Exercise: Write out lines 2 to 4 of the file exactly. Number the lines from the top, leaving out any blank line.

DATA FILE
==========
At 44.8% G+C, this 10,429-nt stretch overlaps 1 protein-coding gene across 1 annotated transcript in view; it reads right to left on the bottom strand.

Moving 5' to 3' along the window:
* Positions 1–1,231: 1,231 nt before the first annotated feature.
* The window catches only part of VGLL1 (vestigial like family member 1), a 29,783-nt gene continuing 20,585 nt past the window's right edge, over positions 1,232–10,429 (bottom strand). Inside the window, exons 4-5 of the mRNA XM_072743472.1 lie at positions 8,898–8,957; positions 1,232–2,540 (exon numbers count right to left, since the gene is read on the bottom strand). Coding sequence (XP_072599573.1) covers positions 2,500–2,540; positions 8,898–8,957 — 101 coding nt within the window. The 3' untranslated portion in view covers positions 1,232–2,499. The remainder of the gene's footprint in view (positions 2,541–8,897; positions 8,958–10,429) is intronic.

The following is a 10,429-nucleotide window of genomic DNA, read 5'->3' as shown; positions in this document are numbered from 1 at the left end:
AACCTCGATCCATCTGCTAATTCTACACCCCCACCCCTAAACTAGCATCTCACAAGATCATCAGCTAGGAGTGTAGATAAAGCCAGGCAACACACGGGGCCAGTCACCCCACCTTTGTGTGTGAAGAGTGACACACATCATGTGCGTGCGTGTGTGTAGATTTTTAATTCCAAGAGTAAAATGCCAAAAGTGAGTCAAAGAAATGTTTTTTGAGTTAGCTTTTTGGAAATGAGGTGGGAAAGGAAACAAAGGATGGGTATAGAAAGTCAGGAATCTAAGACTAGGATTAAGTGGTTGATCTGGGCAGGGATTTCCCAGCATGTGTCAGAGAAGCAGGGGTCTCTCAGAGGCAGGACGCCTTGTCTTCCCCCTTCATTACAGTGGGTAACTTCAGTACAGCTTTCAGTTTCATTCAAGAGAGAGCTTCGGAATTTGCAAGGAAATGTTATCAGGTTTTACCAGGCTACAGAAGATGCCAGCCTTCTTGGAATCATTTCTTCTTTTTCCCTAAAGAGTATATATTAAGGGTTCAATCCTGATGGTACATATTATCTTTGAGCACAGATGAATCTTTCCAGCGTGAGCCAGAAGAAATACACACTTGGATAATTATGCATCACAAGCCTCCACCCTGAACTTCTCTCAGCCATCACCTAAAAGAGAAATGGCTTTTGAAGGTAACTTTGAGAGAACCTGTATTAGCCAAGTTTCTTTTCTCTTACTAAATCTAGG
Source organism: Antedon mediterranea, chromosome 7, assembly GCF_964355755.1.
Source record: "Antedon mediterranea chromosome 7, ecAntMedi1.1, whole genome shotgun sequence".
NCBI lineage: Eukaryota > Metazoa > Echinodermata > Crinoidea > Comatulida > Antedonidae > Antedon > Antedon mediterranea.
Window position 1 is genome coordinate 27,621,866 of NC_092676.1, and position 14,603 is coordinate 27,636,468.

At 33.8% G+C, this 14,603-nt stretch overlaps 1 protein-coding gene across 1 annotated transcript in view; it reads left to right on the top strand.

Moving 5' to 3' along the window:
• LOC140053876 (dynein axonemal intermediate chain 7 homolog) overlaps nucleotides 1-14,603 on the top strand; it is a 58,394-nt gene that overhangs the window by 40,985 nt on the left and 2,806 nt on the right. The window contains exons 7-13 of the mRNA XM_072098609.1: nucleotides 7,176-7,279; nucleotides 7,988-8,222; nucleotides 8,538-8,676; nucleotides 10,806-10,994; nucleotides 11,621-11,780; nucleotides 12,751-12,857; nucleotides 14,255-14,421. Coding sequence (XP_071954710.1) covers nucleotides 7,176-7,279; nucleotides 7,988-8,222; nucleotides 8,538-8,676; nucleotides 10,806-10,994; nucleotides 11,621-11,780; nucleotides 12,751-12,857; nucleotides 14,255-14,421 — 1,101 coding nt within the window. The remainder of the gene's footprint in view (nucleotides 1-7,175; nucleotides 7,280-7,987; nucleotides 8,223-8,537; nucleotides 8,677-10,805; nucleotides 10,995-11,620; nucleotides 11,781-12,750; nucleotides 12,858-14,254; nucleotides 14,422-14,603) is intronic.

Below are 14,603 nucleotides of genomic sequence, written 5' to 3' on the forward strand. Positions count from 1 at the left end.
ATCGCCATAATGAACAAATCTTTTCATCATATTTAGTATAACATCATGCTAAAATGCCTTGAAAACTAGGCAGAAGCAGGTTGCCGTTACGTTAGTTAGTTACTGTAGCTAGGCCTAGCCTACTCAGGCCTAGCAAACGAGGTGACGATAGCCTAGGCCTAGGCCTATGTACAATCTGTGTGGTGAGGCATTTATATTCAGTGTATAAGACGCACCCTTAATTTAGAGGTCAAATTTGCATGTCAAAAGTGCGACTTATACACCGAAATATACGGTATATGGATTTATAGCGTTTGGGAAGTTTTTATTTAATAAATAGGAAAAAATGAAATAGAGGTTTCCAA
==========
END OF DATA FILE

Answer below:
Moving 5' to 3' along the window:
* Positions 1–1,231: 1,231 nt before the first annotated feature.
* The window catches only part of VGLL1 (vestigial like family member 1), a 29,783-nt gene continuing 20,585 nt past the window's right edge, over positions 1,232–10,429 (bottom strand). Inside the window, exons 4-5 of the mRNA XM_072743472.1 lie at positions 8,898–8,957; positions 1,232–2,540 (exon numbers count right to left, since the gene is read on the bottom strand). Coding sequence (XP_072599573.1) covers positions 2,500–2,540; positions 8,898–8,957 — 101 coding nt within the window. The 3' untranslated portion in view covers positions 1,232–2,499. The remainder of the gene's footprint in view (positions 2,541–8,897; positions 8,958–10,429) is intronic.